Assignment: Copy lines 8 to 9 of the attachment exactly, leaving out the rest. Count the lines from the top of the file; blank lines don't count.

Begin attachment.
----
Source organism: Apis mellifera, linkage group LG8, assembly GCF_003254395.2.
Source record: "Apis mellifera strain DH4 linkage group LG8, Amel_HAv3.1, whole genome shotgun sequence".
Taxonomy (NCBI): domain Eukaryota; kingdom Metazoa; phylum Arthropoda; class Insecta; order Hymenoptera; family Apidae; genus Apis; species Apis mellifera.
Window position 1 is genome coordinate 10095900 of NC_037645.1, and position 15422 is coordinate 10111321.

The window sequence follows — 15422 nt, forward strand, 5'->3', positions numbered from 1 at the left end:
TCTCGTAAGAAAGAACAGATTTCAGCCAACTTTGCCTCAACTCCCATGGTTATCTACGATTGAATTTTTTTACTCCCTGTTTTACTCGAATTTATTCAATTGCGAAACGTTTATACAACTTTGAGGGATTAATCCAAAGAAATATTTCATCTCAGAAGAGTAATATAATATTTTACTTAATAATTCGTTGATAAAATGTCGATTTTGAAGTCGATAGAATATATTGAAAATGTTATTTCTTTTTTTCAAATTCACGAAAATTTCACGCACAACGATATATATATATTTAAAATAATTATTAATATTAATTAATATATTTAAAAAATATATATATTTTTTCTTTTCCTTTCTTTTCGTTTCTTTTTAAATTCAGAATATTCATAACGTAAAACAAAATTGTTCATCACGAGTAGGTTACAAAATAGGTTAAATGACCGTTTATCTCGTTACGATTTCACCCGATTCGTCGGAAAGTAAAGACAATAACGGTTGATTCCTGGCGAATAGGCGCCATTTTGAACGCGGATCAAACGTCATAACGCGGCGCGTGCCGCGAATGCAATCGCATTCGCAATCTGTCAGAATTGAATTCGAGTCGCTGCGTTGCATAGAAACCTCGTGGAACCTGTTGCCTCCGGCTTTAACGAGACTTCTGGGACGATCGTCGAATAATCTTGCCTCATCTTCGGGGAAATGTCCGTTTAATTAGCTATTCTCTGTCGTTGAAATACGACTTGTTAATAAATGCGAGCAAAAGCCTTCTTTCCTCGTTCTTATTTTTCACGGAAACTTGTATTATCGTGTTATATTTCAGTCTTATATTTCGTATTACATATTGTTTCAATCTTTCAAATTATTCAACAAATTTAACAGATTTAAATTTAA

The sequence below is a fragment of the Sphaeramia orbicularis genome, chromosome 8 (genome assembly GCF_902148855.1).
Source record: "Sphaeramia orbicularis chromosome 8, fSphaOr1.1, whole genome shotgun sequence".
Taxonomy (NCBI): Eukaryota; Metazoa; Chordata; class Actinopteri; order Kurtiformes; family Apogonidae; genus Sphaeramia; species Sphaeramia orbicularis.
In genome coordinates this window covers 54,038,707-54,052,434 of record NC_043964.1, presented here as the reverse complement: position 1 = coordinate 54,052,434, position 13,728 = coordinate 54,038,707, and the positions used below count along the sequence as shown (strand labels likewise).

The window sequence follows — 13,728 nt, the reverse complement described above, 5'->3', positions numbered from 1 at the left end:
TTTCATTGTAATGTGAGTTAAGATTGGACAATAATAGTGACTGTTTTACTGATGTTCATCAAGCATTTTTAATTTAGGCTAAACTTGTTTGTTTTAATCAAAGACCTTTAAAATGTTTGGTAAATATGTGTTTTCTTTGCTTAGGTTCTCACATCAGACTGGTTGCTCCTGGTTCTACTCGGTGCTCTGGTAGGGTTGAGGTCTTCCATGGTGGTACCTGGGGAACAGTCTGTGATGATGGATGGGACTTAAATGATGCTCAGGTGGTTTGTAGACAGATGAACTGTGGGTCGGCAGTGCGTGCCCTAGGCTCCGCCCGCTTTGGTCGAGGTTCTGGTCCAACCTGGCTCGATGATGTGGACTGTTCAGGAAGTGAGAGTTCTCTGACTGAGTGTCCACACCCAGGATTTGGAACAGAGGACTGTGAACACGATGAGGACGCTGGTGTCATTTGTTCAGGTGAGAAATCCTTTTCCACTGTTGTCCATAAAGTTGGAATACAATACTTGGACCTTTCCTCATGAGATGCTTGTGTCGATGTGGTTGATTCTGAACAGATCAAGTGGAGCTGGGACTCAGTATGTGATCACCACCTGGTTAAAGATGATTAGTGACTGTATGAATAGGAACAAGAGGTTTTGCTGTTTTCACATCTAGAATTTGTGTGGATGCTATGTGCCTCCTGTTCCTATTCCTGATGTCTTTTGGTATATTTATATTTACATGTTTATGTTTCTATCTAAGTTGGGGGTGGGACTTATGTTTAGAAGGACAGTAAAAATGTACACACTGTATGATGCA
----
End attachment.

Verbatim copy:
Source record: "Sphaeramia orbicularis chromosome 8, fSphaOr1.1, whole genome shotgun sequence".
Taxonomy (NCBI): Eukaryota; Metazoa; Chordata; class Actinopteri; order Kurtiformes; family Apogonidae; genus Sphaeramia; species Sphaeramia orbicularis.